One of my main reasons for visiting Berlin was to get a feel of the city’s past. I have always been fascinated by German studies and the Berlin Wall.
Even though I have studied World War II extensively, I wanted to take a tour of Berlin from an actual Berliner to get an authentic feel of the city. As mentioned in my previous post I did not plan every detail of my trip I just wanted to wing Berlin and not overlook certain sites by only focusing on others.
The tour began at the Brandenburg Gate which is a symbol of Germany. I was not aware of this at the time but it was in front of the Brandenburg Gate that President Ronald Reagan gave his famous “Tear down this wall” speech. Like most of Berlin, the Gate contains reminders of damage from the war. There are numerous bullet holes and fillings in the Gate.
It is truly unbelievable that I actually visited a place of such significance. I actually had to memorize the speech and recite it in front of my global history class in high school. I regret that the tour was a bit rushed and I did not have the opportunity to take better pictures.
Parts of the Berlin Wall ran very adjacent to the Gate. Exactly behind the Gate are brick patches in the road that fill the areas where the wall was stood. During the occupation the Gate was off limits to East Berliners. (I will elaborate more on the wall later in the post).
Just a block away from the Gate is the Holocaust Memorial. The Memorial to the Murdered Jews of Europe or Holocaust Memorial was built in remembrance of the Jewish victims who died during the Holocaust. The design is concrete slabs of varying sizes along a grid pattern on a sloped field. It appears to fluctuate and not be in any specific order. Below the memorial is a free information center that lists all known victims of the Holocaust.
I first saw the Holocaust Memorial on my way to the hostel and taught to myself that it looked very important and that I should return to check it. So I was excited when we visited it on the tour.
Parking lot where Hitler’s bunker was found. Most of the bunker was excavated but the remaining parts were completely sealed off. There was no indication of the site until 2006 as Germans did not want the Nazis to erect a memorial for Hitler. Even today it is just a parking lot in the back of an apartment complex where people walk their dogs.
After visiting the parking lot we headed to the former Nazi headquarter. It is now the Dept. of Treasury. It is still a dreaded building because of its current status of collecting money lol :).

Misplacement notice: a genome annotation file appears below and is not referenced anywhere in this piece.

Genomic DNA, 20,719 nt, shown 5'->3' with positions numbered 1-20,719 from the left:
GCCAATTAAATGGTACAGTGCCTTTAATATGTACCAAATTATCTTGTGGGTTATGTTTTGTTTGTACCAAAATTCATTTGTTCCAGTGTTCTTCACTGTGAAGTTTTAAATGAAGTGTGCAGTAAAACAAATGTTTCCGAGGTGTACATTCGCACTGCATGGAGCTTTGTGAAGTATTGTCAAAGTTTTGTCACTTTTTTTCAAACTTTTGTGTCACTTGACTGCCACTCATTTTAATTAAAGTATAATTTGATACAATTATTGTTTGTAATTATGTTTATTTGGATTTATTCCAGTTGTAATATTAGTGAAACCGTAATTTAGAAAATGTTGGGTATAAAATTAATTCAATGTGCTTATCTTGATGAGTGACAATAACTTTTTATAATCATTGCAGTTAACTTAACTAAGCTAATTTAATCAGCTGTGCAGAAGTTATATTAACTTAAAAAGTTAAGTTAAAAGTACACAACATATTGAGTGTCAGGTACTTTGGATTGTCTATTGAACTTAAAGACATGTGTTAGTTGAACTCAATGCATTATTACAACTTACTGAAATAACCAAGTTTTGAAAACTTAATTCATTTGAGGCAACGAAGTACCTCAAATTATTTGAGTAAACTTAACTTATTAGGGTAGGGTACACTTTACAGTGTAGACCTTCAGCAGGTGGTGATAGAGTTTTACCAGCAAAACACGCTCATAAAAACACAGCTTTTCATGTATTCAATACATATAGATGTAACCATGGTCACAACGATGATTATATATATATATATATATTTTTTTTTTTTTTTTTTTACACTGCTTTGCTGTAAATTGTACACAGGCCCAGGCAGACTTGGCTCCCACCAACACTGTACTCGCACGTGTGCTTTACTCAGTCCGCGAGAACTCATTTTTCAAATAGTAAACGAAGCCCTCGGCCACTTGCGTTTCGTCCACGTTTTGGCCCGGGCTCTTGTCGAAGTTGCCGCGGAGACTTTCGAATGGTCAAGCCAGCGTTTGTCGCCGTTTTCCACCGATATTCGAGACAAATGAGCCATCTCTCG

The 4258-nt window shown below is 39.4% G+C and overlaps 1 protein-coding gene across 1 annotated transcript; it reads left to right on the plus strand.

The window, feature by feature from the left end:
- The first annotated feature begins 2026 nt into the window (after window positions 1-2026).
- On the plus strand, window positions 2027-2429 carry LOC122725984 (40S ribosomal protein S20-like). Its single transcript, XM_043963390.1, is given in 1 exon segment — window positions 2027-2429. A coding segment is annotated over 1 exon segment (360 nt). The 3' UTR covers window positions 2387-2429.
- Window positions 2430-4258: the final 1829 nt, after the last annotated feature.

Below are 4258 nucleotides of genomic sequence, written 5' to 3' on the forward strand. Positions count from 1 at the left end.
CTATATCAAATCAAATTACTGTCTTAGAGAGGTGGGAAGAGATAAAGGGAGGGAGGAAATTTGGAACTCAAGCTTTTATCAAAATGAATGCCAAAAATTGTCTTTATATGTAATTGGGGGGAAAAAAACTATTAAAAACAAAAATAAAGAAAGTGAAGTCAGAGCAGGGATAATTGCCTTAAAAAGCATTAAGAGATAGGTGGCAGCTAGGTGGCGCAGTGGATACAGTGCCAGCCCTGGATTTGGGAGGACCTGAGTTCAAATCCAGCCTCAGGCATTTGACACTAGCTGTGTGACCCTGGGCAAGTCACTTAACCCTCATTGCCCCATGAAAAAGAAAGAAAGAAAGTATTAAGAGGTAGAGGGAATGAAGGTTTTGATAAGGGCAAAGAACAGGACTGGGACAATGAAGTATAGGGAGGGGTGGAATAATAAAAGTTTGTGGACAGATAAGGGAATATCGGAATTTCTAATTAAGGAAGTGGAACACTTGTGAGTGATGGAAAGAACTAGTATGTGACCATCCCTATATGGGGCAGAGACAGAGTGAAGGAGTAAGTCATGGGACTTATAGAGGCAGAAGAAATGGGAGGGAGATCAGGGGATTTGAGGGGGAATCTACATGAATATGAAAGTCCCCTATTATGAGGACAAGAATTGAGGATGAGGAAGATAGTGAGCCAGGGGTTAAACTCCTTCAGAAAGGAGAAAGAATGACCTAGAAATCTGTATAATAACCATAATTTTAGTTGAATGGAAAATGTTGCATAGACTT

On the side of the building was Nazi art which was part of the propaganda.
At last, I finally made it to the Berlin Wall. The Berlin Wall was constructed in 1961 and divided East Germany from West Germany. It adversely became the “Iron Curtain” that separated the western world from the eastern world. Passage along the wall was not permitted as it was heavily guarded with barb wire, watch towers, and armed guards. The main goal of the wall was to prevent the migration of East Berliners to West Berlin and defectors. These defenses made it nearly impossible to cross especially with the wide area known as the “death strip” which contained traps.
The wall stood until 1989 when the Soviets began to lose power in the Eastern Bloc. The fall of the wall paved the way for German reunification which officially occurred in October of 1990. Parts of the wall that were taken down were donated and sent to different countries. Quite a few pieces are actually scattered throughout New York City. Most notably at the United Nations Headquarters where I intern.
The crossing point between East and West Berlin was called Checkpoint Charlie. I took the picture below from a display at the Allied Museum. I am not sure what year it was but from the looks of it it seems to be in 1961 during the Berlin Crisis in which Soviet and American tanks were pointed facing each other.
Since the dissolution of the wall and the USSR the checkpoint has been a tourist destination. Just being at Checkpoint Charlie was an amazing experience and I am really happy that they’ve maintained remnants from the past but I did not take pictures with the guard at risk of sensationalizing the story. Nonetheless, it is great that the site is still standing to give the future generations an idea of how it was to cross over. It is unbelievable how easy it was for me to cross over from East into West Berlin, something that could have cost me my life 30 years ago.
I enjoyed every moment of being in Berlin. There’s so much history in the city. It is an amazing city with beautiful and friendly people but I could not help but notice how gloomy it was. Was it the weather or just mind over matter? I would say a bit of both. It did rain a little bit during the night but all three days that I was there the city was very gloomy. It was as it the city is over casted by its dark past and the atrocities that were committed there.
Interestingly, there is a sense of responsibility throughout Berlin and the rest of Germany. They have acknowledged the dark times and the crimes against humanity that were committed and while they cannot correct these mistakes they do acknowledge their wrongs and honor the victims. Many countries often deny genocides or any atrocities in the past. However, there are several memorials throughout Germany commemorating the victims. I was only able to visit the Holocaust Memorial but on my next visit I will be sure to visit the other memorials and the East Side Gallery.
Besides this, Berlin can be very exciting. It is very affordable and supposedly have quite the nightlife. I look forward to sharing my other encounters in the German capital. Stay tuned!!